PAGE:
Italy looks to cut cost of unpackaged food

Italy looks to cut cost of unpackaged food

Italian shoppers could soon receive discounts on goods sold without packaging to reduce single-use plastic.

Food, drink, shampoo, liquid wash and detergents sold from dispensers or in reused containers could be cheaper and retailers would receive incentives to offer unpackaged produce.

The measures, which are set to be debated by the new cabinet this Thursday, might say that citizens who give up cars and motorbikes could be given free public transport passes or subsidised bicycles instead.

Under an urban reforestation plan, a €20 million is due to be invested in electric and hybrid school buses and environmental teaching.

The Italian Institute for Environmental Protection and Research (Ispra) reported last week that more than 500,000 tonnes of plastic waste ends up in the Mediterranean each year. 

The trash is mostly shopping bags, plastic bottles and packaging. Fishing communities say their nets now collect more waste than fish. Ispra said Italian beaches collect between 500 and 1,000 items of garbage for every 100 metres.

Sainsbury’s, the second-biggest UK supermarket chain, removed all plastic bags for loose fruit and vegetables and is net bags made from recycled bottles and encouraging people to bring containers to the stores.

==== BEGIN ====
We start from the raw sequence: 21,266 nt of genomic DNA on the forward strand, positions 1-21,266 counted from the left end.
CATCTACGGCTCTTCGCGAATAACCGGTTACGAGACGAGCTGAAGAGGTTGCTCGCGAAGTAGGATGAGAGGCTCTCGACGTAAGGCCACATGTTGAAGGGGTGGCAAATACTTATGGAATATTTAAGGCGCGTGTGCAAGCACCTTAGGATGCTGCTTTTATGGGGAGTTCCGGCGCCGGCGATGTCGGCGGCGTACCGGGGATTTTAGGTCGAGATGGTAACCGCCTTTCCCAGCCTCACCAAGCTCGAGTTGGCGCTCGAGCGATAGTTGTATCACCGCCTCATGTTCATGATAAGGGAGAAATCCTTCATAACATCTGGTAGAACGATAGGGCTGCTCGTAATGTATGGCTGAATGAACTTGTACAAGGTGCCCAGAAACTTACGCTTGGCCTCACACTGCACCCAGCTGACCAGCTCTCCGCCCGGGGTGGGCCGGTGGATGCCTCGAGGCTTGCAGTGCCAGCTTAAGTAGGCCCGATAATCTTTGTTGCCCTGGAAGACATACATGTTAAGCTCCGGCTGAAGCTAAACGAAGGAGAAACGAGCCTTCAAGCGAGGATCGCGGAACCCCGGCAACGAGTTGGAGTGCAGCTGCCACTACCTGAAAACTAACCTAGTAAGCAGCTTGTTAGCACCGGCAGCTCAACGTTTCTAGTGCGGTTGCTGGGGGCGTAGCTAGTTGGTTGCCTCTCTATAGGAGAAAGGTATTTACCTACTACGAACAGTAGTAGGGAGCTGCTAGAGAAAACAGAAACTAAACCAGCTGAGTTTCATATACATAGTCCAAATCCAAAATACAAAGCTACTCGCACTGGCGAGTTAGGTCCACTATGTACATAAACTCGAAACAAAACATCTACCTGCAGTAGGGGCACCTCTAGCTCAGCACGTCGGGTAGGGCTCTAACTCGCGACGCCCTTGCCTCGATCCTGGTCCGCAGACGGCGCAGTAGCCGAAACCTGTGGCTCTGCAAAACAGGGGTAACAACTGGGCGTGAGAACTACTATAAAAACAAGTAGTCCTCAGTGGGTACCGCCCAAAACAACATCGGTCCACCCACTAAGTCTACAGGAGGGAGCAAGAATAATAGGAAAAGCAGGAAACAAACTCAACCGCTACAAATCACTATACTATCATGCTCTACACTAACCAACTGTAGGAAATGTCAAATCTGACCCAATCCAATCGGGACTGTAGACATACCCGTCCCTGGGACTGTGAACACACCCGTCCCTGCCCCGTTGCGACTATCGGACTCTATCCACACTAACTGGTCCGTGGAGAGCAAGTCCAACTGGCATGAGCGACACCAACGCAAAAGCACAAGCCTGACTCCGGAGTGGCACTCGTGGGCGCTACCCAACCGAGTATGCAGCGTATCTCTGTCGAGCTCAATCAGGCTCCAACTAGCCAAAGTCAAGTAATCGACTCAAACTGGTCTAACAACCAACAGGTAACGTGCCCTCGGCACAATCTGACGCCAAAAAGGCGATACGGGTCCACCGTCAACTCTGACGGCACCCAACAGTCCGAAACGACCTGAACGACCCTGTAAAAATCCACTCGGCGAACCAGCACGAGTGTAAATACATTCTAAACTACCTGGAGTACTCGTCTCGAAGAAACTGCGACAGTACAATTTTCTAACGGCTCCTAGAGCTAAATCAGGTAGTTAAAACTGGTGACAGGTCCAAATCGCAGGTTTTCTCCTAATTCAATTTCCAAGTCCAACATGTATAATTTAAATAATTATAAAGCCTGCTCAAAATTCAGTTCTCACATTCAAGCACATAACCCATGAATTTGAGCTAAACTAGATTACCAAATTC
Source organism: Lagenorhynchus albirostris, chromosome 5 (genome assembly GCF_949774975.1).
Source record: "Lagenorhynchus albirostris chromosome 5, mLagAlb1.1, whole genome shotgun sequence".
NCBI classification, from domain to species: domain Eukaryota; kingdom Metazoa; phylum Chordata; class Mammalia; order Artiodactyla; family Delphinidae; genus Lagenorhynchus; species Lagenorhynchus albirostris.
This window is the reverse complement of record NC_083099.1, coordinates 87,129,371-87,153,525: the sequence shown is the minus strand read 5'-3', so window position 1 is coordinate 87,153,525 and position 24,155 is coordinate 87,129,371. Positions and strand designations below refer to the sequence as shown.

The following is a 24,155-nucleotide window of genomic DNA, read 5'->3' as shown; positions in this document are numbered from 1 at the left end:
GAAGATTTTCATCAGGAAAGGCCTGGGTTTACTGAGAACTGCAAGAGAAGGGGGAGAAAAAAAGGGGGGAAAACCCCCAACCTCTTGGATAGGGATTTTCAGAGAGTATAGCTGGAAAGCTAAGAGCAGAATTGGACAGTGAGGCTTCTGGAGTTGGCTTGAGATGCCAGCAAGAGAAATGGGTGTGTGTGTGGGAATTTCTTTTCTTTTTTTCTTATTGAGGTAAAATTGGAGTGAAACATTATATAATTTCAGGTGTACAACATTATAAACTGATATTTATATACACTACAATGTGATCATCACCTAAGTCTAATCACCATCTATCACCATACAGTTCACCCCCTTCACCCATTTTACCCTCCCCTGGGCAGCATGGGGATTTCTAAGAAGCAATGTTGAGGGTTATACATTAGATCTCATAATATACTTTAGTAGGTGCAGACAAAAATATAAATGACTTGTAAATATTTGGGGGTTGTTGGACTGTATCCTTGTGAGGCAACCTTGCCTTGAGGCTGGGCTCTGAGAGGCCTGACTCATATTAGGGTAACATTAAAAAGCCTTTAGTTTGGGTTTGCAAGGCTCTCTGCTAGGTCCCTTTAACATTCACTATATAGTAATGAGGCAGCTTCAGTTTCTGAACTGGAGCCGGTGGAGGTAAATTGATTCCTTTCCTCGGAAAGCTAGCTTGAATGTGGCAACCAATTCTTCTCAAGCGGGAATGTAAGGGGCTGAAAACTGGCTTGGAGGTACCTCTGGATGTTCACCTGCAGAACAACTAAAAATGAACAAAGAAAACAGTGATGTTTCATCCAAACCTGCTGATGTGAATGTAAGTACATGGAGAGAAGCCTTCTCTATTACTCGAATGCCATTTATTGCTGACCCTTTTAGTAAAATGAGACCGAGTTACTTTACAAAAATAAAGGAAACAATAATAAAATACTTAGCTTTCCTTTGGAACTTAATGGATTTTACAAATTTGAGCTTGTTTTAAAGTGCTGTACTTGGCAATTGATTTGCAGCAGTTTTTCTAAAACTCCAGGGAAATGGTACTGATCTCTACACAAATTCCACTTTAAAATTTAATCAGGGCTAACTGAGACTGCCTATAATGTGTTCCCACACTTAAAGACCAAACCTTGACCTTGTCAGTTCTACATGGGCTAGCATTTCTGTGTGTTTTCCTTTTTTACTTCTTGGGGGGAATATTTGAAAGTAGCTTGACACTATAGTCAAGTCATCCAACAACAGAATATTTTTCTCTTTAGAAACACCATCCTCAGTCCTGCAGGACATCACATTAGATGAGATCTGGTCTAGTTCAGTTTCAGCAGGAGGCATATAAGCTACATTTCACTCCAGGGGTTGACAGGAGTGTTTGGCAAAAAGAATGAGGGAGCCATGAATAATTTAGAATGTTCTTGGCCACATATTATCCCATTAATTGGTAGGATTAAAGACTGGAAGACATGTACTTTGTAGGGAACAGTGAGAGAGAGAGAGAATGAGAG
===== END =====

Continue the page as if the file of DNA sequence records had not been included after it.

Greenpeace reported in 2018 that supermarkets must try harder to cut down on unnecessary and non-recyclable plastic.

The UK’s largest supermarket chain, Tesco, this year said it would banning brands using excessive packaging from next year.

Italian Prime Minister Giuseppe Conte said the government was looking to be a leader in sustainability. 

Last week Italy’s council of ministers passed environmental legislation, which Sergio Costa, the environment minister, said was “a revolution for the system… and the base on which we are founding the green new deal”.

Costa said that while most attention was on the trash being dumped at sea, most junk ended up in Italy’s rivers.

“If on the one hand it is true that the amount of plastic envelopes in rivers has decreased, thanks to European regulations and the introduction of biodegradable envelopes, up to about 1 per cent density, on the other we must note that the amount of bottles increased, reaching even 14 per cent, followed by food wrappers with 12 per cent, not to mention cigarette butts, with 9 per cent,” the minister posted on Facebook. “Plastic waste in rivers represents about 37.5 per cent of the total present.”



Picture credit: Wikimedia 

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